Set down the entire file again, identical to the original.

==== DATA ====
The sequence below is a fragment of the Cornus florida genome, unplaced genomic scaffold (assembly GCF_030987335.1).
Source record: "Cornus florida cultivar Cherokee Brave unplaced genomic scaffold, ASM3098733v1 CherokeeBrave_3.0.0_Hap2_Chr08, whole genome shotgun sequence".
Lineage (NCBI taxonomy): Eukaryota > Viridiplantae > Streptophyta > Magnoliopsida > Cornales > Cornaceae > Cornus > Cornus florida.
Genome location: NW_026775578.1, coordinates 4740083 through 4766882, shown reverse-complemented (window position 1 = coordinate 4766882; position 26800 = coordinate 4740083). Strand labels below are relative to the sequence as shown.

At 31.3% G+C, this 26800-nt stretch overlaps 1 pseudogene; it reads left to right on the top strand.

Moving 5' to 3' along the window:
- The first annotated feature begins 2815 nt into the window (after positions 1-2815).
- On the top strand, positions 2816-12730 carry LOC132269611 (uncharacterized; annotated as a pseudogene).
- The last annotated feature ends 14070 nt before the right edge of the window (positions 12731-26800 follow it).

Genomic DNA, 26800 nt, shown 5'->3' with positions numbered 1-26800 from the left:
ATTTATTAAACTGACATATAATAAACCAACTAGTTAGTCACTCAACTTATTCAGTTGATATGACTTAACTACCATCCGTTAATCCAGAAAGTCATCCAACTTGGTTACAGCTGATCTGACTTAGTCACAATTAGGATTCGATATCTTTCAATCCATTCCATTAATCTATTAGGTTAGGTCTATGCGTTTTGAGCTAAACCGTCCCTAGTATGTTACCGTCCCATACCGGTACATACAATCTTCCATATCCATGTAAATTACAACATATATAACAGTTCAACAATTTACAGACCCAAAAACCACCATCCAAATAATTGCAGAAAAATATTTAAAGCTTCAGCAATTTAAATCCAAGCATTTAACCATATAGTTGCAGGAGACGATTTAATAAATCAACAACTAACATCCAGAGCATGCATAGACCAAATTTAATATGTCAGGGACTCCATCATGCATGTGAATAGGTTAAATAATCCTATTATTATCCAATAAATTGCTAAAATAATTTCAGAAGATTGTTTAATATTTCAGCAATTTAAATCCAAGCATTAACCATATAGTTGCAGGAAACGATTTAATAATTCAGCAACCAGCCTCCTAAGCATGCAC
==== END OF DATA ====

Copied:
The sequence below is a fragment of the Cornus florida genome, unplaced genomic scaffold (assembly GCF_030987335.1).
Source record: "Cornus florida cultivar Cherokee Brave unplaced genomic scaffold, ASM3098733v1 CherokeeBrave_3.0.0_Hap2_Chr08, whole genome shotgun sequence".
Lineage (NCBI taxonomy): Eukaryota > Viridiplantae > Streptophyta > Magnoliopsida > Cornales > Cornaceae > Cornus > Cornus florida.
Genome location: NW_026775578.1, coordinates 4740083 through 4766882, shown reverse-complemented (window position 1 = coordinate 4766882; position 26800 = coordinate 4740083). Strand labels below are relative to the sequence as shown.

At 31.3% G+C, this 26800-nt stretch overlaps 1 pseudogene; it reads left to right on the top strand.

Moving 5' to 3' along the window:
- The first annotated feature begins 2815 nt into the window (after positions 1-2815).
- On the top strand, positions 2816-12730 carry LOC132269611 (uncharacterized; annotated as a pseudogene).
- The last annotated feature ends 14070 nt before the right edge of the window (positions 12731-26800 follow it).

Genomic DNA, 26800 nt, shown 5'->3' with positions numbered 1-26800 from the left:
ATTTATTAAACTGACATATAATAAACCAACTAGTTAGTCACTCAACTTATTCAGTTGATATGACTTAACTACCATCCGTTAATCCAGAAAGTCATCCAACTTGGTTACAGCTGATCTGACTTAGTCACAATTAGGATTCGATATCTTTCAATCCATTCCATTAATCTATTAGGTTAGGTCTATGCGTTTTGAGCTAAACCGTCCCTAGTATGTTACCGTCCCATACCGGTACATACAATCTTCCATATCCATGTAAATTACAACATATATAACAGTTCAACAATTTACAGACCCAAAAACCACCATCCAAATAATTGCAGAAAAATATTTAAAGCTTCAGCAATTTAAATCCAAGCATTTAACCATATAGTTGCAGGAGACGATTTAATAAATCAACAACTAACATCCAGAGCATGCATAGACCAAATTTAATATGTCAGGGACTCCATCATGCATGTGAATAGGTTAAATAATCCTATTATTATCCAATAAATTGCTAAAATAATTTCAGAAGATTGTTTAATATTTCAGCAATTTAAATCCAAGCATTAACCATATAGTTGCAGGAAACGATTTAATAATTCAGCAACCAGCCTCCTAAGCATGCAC